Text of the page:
Microneedle patch in the race for COVID-19 vaccine

SOPHIA-ANTIPOLIS, France – August 24, 2020 | The race to find a COVID-19 vaccine has highlighted several microneedle technologies for their advantages over common parenteral injections. Microneedles have shown immense potential, since they can efficiently, painlessly and safely deliver a vaccine through the skin. Microneedles reach the underlying dermis and epidermis, rich in antigen presenting and accessory cells of the immune system, promoting potent and durable adaptive immunity, thereby reducing the dose of vaccine required. Furthermore, microneedle-based vaccines can be stored outside of the cold chain and be self-administered by anybody, thereby eliminating the need for skilled medical practitioners. This serves as an important advantage, in order to reach all of the population in need, especially in developing countries. Driven by the urgent need for a COVID-19 vaccine, microneedles could be a game-changer and replace standard parenteral injections.
In this race, in June 2020, Merck acquired Themis Bioscience (‘Themis’), an Austrian company that licensed a vaccine platform developed at the Pasteur Institute, based on the established measles vaccine. Themis has been part of a consortium, since March 2020, including the Pasteur Institute and the Center for Vaccine Research at the University of Pittsburgh, to develop a vaccine candidate targeting SARS-CoV-2 to prevent COVID-19.
Promising results were released in June 2020 from the University of Pittsburgh on the application of their dissolvable microneedle PittCoVacc vaccine in mice, showing the production of antibodies specific to the SARS-CoV-2 spike gene, in quantities thought to be enough to neutralise the virus. IND approval was requested from the FDA, and a Phase I human clinical trial should start in the next few months. Based on the KnowMade’s report Microneedles for drug delivery patent landscape published in August 2020, the patent WO2013166162 filed by the University of Pittsburgh and Carnegie Mellon University was identified. This patent family discloses a tip-loaded microneedles array wherein the active compounds are incorporated into the needle tips thereby improving the efficiency of the delivery and reducing the waste of the non-deliverable active components incorporated into the non-needle portions of the array (Figures A and B, below). This broad patent family comprises numerous pending applications and granted patents in the US, Europe, Japan, China, Canada, etc.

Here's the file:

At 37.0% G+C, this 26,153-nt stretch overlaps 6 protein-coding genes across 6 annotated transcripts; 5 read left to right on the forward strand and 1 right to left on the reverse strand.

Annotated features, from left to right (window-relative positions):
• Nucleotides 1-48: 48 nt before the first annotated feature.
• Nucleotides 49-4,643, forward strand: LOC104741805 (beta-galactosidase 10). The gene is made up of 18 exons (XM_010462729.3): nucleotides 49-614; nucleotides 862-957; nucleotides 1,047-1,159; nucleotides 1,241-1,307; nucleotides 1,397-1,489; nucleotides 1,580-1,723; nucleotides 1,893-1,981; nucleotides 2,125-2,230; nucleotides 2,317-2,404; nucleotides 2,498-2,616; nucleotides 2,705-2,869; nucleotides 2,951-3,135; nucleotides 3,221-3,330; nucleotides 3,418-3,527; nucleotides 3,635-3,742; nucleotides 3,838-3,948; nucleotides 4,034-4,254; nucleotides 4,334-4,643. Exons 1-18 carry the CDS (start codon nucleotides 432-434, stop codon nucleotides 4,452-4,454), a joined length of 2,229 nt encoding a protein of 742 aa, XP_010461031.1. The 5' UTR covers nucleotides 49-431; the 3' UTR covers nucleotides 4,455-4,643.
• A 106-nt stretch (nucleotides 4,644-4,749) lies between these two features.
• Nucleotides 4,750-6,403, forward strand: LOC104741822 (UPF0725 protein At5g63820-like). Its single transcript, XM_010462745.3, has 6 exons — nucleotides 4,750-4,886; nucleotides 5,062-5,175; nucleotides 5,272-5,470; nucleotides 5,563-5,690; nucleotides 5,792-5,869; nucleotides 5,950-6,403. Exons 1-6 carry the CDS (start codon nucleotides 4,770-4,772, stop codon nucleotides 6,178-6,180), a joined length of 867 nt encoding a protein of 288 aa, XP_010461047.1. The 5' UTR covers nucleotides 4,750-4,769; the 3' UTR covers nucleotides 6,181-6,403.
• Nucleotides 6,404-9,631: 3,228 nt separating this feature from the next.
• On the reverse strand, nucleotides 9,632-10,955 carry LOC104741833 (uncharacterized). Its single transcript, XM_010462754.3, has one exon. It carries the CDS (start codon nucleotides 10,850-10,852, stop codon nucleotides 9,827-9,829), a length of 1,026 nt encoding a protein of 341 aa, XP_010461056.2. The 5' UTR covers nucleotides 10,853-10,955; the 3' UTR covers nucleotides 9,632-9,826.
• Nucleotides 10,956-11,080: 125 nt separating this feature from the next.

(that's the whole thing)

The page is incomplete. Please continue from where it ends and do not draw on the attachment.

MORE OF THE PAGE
Figures A and B illustrate the tip-loaded microneedle arrays wherein the active component is concentrated in the microneedle tips. The microneedle arrays are fully dissolvable and have unique microneedle geometries that enable the effective delivery of a broad range of active components, including vaccines (see WO2013166162).